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This is much like the spam guard that Blogger offers where commenters must correctly type distorted letters to leave a comment. Spam comments from spambots cannot read the distortions and so comment spam cannot be posted. Humans can decipher these figures, and also the distorted manuscript items, and are permitted to leave their comments.

The interesting part is where the words are from and what they do. Many libraries and archives opt to digitize their older books and manuscripts in order to preserve them. Some scan them as image files, while others attempt go a step further and scan these images using text recognition programs. Unfortunately these programs are unable to recognize words distorted by older printing practices or age. That’s where reCAPTCHA comes in.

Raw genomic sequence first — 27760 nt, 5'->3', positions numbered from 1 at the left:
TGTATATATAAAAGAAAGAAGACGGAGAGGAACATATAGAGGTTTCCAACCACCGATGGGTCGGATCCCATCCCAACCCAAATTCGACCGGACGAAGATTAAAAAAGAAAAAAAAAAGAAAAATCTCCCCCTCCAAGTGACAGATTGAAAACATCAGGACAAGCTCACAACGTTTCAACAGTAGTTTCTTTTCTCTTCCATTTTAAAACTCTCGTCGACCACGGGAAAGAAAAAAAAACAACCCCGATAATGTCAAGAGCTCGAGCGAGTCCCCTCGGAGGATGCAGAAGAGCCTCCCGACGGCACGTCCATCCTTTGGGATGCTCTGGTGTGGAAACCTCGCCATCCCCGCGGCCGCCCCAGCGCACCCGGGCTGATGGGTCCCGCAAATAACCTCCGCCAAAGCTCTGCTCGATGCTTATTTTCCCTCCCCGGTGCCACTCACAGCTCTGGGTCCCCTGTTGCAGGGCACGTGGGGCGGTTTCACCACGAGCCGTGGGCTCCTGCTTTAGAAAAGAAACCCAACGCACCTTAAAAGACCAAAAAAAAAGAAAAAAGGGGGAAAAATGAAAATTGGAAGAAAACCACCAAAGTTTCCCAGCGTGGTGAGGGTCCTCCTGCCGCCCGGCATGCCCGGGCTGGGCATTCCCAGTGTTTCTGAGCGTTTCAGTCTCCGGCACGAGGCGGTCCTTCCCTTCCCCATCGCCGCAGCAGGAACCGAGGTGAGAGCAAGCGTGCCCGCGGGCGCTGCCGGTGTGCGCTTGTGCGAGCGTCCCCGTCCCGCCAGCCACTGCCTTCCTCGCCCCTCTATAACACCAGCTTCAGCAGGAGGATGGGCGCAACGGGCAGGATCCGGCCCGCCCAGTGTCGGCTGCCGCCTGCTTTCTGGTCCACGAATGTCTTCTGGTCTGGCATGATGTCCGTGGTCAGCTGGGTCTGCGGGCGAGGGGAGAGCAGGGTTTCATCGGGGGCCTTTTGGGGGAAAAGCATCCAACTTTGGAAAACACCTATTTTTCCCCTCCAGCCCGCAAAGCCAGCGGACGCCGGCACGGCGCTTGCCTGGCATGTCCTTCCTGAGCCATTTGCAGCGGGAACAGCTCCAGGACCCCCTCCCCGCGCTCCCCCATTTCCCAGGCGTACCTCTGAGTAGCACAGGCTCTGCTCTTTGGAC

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The distorted words are placed in the comment spam guard in order to be deciphered. As users type them in the information is plugged into the documents they came from. Little by little the files are completed and older items are ready for public use. This a very imaginative and practical use of technology in the archive and library setting.

References
BBC – “Spam weapon helps preserve books”
reCAPTCHA
Carnegie Mellon University
Images from BBC – “Spam weapon helps preserve books”

Posted in Technology | 4 Comments »

Facebook saves Toronto woman from rabid bat